What Is Anaphylaxis?

Anaphylaxis is a rare but severe allergic reaction. It occurs suddenly, can worsen quickly and can be deadly. Anaphylaxis happens after being exposed to a triggering agent. The agent leads to the release of normal body chemicals such as histamine that cause allergy symptoms.

What Are the Symptoms of Anaphylaxis?

The symptoms of anaphylaxis can be quite different from one person to the next. The early symptoms may be mild: a runny nose, a skin rash or a "strange feeling." These symptoms can quickly become more serious:

  • Trouble breathing
  • Hives or swellings
  • Tightness of the throat
  • Hoarse voice
  • Nausea
  • Vomiting
  • Abdominal pain
  • Diarrhea
  • Dizziness
  • Low blood pressure
  • Rapid heart beat
  • Feeling of doom
  • Cardiac arrest

What Is the Emergency Treatment of Anaphylaxis?

An epinephrine (adrenalin) shot is the most common emergency treatment for anaphylaxis. Epinephrine helps keep blood pressure normal. It also helps make breathing easier. Epinephrine works best when it is injected immediately after the problem starts.

Symptoms usually improve quickly after epinephrine is injected. Epinephrine works fast, but the effects do not last very long. The doctor or nurse may give you a second and third dose of epinephrine.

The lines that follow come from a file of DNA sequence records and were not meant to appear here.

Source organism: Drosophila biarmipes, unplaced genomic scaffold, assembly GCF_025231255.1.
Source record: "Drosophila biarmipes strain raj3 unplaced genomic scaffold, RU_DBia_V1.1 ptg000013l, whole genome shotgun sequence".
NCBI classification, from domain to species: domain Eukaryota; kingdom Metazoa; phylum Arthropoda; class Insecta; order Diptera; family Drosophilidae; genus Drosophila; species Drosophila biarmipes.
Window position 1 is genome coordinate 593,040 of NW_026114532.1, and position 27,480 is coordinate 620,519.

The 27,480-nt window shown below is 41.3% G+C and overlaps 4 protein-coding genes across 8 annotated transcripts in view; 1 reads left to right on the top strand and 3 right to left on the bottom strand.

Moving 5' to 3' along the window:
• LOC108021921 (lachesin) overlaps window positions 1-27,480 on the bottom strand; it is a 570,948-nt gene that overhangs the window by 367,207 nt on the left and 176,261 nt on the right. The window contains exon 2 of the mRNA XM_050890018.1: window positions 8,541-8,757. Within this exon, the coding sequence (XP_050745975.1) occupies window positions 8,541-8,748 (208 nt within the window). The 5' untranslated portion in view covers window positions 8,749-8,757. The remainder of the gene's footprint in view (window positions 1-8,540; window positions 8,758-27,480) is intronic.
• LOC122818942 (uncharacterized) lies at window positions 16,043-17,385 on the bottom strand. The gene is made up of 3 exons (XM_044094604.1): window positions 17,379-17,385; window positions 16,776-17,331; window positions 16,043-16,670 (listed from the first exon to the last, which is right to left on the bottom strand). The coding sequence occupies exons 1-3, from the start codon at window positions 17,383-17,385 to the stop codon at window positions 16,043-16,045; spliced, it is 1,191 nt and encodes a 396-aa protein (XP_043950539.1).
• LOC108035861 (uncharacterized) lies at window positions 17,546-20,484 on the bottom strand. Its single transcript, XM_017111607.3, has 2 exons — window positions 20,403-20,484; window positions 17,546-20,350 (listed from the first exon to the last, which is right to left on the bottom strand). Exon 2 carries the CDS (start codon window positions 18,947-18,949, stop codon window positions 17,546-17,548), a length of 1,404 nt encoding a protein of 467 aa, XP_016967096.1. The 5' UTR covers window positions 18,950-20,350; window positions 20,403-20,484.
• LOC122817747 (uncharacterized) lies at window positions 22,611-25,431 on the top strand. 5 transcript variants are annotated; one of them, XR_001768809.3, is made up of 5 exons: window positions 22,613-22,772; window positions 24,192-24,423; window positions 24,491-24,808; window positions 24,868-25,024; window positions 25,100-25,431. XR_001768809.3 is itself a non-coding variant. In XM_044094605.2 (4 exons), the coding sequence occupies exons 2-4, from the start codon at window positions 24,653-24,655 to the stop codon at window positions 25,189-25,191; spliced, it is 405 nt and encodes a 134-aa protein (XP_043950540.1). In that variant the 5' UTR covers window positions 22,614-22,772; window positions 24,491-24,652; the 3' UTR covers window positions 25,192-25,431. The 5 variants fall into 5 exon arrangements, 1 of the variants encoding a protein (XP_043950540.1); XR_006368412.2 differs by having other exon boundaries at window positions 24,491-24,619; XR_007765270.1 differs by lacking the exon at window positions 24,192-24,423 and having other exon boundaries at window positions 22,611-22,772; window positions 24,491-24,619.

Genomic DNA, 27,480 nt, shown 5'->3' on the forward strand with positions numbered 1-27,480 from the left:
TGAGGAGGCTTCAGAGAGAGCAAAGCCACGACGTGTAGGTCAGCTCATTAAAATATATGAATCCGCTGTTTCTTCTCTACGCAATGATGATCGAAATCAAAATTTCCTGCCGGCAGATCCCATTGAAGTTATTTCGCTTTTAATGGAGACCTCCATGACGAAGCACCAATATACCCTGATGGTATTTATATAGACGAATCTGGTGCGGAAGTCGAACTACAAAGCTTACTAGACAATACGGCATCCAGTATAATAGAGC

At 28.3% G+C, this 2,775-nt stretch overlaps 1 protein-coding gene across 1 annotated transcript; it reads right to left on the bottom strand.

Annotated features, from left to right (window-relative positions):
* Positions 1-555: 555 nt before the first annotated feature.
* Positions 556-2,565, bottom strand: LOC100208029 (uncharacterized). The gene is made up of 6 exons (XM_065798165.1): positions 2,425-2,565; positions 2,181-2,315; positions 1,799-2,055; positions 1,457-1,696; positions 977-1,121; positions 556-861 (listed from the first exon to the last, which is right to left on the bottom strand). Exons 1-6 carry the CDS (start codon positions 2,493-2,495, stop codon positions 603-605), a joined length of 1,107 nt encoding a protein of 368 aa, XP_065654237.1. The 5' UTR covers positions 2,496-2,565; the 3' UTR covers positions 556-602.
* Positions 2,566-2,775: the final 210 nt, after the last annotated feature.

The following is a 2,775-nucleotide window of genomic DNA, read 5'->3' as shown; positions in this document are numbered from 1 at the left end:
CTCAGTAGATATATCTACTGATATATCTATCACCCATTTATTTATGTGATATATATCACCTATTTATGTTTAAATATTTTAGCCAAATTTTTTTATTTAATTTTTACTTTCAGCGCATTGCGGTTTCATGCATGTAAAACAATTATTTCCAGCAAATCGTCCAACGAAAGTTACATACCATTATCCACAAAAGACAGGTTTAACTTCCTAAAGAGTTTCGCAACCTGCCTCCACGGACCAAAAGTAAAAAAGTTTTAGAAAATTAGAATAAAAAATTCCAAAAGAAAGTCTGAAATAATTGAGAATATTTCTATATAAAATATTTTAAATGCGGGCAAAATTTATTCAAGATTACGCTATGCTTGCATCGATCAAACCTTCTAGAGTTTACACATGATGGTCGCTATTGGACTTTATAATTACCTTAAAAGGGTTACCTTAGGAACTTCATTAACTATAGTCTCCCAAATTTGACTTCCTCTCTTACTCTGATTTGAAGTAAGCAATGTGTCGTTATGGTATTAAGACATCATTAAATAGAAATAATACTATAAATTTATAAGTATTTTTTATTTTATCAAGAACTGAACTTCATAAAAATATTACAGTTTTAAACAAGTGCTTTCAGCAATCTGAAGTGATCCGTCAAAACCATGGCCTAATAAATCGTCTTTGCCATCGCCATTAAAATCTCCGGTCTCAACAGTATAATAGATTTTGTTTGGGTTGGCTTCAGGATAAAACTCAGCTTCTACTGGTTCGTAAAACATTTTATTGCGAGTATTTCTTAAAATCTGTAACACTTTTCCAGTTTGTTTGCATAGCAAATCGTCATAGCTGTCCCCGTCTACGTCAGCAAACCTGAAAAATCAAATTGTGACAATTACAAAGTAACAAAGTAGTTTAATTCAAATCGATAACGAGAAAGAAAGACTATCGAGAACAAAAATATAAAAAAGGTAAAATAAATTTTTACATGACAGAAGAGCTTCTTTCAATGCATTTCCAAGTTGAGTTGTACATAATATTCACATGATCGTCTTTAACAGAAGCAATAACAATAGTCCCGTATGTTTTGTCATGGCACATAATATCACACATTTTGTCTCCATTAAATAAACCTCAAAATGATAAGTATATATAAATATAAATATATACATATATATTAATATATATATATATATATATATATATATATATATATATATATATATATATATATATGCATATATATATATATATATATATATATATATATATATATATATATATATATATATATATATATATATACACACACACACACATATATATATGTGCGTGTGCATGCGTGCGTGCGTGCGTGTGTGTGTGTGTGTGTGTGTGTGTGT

Sometimes other medicine such as prednisone and an antihistamine are given as part of the treatment. These other medicines can not stop an anaphylactic attack, but they help treat some of the symptoms such as itching and swelling.

You may get a prescription for an easy-to-use, self-treatment shot of epinephrine. You should carry this shot with you at all times for emergency self-treatment of an unexpected anaphylaxis attack. Have someone show you how to use this shot correctly. Read the information that comes with the shot. Always get emergency medical care immediately after using a self-treatment shot of epinephrine because one shot may not be enough to stop an attack.

What Starts (Triggers) These Severe Allergic Reactions?

The most common triggers are: medicines, foods, insect stings and latex. Less common triggers include X-ray dyes and exercise.

Medicines: The allergy attack can start slowly or quickly. The most severe attacks happen when the medicine enters the body as a shot or through an IV.

Penicillin and related antibiotics are the most common medicines that cause anaphylaxis. Many other medicines also can cause anaphylaxis. A very similar problem can happen after taking aspirin or a related medicine such as ibuprofen. To prevent trouble in the future, tell your doctors, nurses, pharmacists and dentists about your medicine allergies.

Foods: Peanuts, tree nuts, fish, shellfish, milk and eggs are the most common food triggers. The symptoms usually start shortly after eating the problem food. In very allergic people, even one taste of the food can cause a reaction.